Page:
Design a site like this with
Get started

Book Review: Bloody Spade

Bloody Spade

  • Title: Bloody Spade
  • Author: Brittany M Willows
  • Series: The Cardplay Duology, #1
  • Genre: YA Urban Fantasy, LGBT+
  • Publishing Date: September 15th, 2021
  • Publishing Co.: Indie
  • Length: 450 pages
  • Format: Paperback, Kindle Unlimited
  • Acquired: Given free ebook to judge for WriteHive’s Indie Ink Awards
  • Amazon Link: Bloody Spade

Bloody Spade is the first installment in an upper YA urban fantasy duology that follows a cat-eared thief and a softhearted girl as they navigate his wild magic, her hotheaded brother, a sinister plot, and the feelings they’re developing for each other. Suitable for fans of A Darker Shade of Magic and This Savage Song, or anime/manga such as RWBY and D.Gray-Man.

A girl full of heart
A thief touched by darkness
A hot-tempered golden boy
An unwitting servant of evil

The era of magic was once thought to be a myth, but after the Reemergence ushered forces both dark and light into the mundane world, it has since become a harsh reality. Now those affected by this strange power—a specialized group of Empowered called Jokers, known collectively as Cardplay—must protect their world from the darkness that threatens to consume it, all the while fighting for equality in a society clinging to normalcy.

But the Reemergence was only the beginning.

When another influx occurs on the seventh anniversary of that fateful event, an unfortunate encounter at ground zero lands Iori Ryone, a teenage boy in possession of a corrupt and legendary magic, in the care of recent Joker graduate Ellen Amelia Jane. From him, she learns the Reemergence may not have been the inevitable natural disaster it first seemed.

Someone is trying to tear down the barrier that separates the magical realms from the mundane. The question is why, and can Cardplay stop them before it’s too late?

Final Judgment: 4 Stars out of 5

Powerful teens and siblings Ellen and Alex work together on their foster father’s magic force–Cardplay–to protect the citizens from the evil aspects of the new magic. However, they have very different ideas of what this “protection” looks like. They butt heads attempting toward the same goal, eventually allowing a rogue force–BlackJack–to sneak in and steal something priceless from them. Will Ellen and Alex be able to mend their relationship and save the world?

First off, this novel has an incredibly unique magic system. Everything, from the police force to common vernacular revolves around this fact. Cardplay, Blackjack, Jokers, Spade, Diamond, Ink, etc. are all used to describe the people and their world. It’s something I have never before seen, and it is done with great precision and attention to detail. My only hang up with this system is  that it feels like I should know more. Readers are thrown into this world and its terminology at high speed, with only the occasional tap of the brakes to explain a concept. This book almost feels like the second in the series, as readers are expected to pick up on the magic system and all it entails very quickly, and with little explanation. If you are not a hardcore fantasy reader, this book may be very confusing in the beginning.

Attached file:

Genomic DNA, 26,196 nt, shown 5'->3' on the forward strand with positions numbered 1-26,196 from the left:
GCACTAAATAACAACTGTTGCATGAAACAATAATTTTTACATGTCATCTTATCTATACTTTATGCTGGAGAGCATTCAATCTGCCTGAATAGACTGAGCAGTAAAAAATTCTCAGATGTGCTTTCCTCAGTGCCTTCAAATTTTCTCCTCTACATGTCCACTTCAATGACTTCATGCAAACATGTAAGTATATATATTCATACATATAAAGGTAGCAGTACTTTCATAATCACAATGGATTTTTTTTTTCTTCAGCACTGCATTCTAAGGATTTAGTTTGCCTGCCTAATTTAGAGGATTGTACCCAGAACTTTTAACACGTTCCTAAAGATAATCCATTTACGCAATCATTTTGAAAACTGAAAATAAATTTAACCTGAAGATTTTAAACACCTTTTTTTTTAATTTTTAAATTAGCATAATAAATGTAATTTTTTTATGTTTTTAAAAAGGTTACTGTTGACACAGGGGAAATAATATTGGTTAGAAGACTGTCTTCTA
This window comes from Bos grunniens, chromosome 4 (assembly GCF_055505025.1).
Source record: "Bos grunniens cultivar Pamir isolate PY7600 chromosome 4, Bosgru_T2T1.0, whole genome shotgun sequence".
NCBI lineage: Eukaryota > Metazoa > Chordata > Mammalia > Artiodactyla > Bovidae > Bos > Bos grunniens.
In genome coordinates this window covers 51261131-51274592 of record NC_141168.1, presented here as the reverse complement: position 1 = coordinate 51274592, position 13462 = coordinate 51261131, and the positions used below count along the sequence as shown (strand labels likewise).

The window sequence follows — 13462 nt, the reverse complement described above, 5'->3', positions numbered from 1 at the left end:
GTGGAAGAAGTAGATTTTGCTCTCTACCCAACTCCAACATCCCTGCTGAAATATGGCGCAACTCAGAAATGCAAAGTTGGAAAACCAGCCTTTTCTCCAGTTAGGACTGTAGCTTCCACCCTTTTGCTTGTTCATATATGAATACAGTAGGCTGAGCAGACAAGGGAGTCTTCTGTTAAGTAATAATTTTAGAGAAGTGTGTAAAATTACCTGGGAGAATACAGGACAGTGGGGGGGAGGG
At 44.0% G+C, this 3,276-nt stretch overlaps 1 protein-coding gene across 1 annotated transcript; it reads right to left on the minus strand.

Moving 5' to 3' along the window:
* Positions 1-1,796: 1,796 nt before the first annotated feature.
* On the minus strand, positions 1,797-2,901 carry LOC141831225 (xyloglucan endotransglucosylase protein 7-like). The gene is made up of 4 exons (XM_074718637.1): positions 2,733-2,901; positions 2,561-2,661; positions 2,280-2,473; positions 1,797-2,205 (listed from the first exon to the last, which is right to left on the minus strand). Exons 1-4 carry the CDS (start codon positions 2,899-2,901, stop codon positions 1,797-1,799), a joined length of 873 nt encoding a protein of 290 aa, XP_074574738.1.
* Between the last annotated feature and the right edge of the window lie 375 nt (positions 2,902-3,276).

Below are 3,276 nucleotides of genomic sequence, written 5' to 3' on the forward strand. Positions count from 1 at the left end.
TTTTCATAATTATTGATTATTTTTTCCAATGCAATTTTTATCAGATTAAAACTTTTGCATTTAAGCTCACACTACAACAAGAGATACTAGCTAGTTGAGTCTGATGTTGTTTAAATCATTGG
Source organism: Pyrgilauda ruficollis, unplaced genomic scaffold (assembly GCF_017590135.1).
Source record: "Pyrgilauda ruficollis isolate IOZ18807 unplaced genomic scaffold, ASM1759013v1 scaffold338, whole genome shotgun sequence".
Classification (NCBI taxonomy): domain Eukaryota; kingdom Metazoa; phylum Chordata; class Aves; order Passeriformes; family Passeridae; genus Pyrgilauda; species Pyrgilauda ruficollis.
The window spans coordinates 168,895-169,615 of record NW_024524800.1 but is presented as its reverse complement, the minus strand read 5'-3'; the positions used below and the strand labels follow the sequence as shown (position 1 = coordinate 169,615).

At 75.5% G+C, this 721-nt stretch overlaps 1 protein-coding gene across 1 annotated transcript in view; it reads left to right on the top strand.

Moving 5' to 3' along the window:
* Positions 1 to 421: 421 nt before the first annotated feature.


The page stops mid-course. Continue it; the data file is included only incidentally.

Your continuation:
Along with the intriguing worldbuilding, the characters also have a tendency to pique readers’ interest. Alex and Ellen share something that is rarely seen in today’s literature: Asexuality. Although not obvious at first, Alex’s Aromanticism and Asexuality and Ellen’s Asexuality both play a role in the plot and the characters’ interactions with each other. All aspects of their identities are handled with sincerity and authenticity–perhaps due to the author’s own bisexuality and asexuality! This representation is a huge step forward, and something that I believe our teens need to be exposed to, especially with powerful characters to whom they can look up as good role models.

The plot itself is moderately paced, as the reader is able to see into the mind and emotions of different characters. The writing style reflects each unique point of view, and allows for a more diverse reading experience as we clamber through this unfamiliar world.

Overall, an exceptional read with unique magic systems and diverse representation. I recommend this for regular fantasy readers (YA or adult), as understanding how the world works can be confusing.


Leave a Reply

Fill in your details below or click an icon to log in: Logo

You are commenting using your account. Log Out /  Change )

Facebook photo

You are commenting using your Facebook account. Log Out /  Change )

Connecting to %s

Blog at

Up ↑

%d bloggers like this: